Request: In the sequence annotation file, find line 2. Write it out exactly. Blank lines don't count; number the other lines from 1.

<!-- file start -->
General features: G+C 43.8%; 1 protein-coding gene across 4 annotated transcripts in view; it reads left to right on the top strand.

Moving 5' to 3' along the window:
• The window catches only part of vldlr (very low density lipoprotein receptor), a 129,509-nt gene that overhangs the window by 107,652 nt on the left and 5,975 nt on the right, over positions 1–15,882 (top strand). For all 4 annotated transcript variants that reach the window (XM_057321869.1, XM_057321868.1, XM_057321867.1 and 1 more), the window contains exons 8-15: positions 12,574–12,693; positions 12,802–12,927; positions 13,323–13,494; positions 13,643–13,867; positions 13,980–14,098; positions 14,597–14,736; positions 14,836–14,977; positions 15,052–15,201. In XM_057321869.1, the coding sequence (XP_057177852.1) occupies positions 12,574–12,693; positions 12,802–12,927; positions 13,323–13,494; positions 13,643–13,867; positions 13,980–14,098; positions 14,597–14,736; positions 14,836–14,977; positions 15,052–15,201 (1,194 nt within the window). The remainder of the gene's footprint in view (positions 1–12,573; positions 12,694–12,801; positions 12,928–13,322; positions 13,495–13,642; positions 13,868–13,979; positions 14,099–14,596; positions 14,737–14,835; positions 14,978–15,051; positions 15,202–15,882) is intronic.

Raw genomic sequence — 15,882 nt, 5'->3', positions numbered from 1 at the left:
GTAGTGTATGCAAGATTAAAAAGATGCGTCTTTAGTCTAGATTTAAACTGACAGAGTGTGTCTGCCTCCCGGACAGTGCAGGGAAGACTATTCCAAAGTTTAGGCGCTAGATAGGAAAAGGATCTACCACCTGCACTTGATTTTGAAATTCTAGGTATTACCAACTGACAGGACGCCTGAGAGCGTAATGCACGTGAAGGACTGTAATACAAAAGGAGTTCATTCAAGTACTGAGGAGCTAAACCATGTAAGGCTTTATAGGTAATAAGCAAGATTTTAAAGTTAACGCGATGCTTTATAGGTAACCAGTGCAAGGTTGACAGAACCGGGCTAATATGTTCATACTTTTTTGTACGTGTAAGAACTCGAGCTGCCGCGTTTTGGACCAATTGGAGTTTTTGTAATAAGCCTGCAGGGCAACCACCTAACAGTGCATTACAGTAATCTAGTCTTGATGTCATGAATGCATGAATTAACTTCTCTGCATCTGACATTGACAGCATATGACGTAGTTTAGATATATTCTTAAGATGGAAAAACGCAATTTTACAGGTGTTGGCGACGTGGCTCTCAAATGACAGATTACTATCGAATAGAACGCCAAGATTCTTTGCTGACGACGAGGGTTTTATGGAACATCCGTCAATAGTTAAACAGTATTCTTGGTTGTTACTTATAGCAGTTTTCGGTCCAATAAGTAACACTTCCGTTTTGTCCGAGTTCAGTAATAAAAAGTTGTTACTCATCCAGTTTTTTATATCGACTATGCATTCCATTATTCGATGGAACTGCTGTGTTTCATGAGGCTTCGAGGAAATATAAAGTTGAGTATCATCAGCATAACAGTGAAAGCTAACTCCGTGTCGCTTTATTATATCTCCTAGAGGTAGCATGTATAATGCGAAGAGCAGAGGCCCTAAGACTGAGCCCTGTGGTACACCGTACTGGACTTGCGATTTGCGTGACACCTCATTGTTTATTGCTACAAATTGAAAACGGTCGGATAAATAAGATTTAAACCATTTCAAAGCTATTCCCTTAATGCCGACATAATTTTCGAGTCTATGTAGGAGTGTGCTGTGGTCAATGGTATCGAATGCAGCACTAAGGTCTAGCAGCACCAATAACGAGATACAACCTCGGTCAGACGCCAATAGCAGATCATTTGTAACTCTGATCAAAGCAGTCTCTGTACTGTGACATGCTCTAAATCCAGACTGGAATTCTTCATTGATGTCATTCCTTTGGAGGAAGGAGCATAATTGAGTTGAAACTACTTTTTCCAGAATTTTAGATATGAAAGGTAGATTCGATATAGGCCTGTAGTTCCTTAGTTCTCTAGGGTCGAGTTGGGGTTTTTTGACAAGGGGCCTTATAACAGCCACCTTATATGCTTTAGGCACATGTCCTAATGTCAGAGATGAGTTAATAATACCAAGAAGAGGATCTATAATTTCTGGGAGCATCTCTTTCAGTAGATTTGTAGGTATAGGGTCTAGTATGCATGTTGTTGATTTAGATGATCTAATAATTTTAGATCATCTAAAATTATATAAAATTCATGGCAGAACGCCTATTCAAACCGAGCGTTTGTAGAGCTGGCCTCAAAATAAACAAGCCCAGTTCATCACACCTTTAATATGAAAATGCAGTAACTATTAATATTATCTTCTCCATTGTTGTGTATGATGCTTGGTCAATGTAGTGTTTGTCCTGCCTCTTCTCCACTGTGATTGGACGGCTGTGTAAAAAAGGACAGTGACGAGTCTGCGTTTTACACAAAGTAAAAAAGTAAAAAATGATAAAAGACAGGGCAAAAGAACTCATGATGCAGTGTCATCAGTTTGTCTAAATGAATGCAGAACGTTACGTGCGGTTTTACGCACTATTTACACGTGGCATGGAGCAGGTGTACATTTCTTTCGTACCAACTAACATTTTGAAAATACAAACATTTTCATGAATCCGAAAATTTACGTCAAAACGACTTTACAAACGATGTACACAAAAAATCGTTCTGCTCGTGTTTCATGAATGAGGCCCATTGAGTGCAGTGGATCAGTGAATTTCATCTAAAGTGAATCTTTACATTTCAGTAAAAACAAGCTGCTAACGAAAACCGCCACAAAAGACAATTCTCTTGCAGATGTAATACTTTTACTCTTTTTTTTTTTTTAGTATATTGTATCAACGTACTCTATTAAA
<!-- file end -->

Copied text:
Moving 5' to 3' along the window: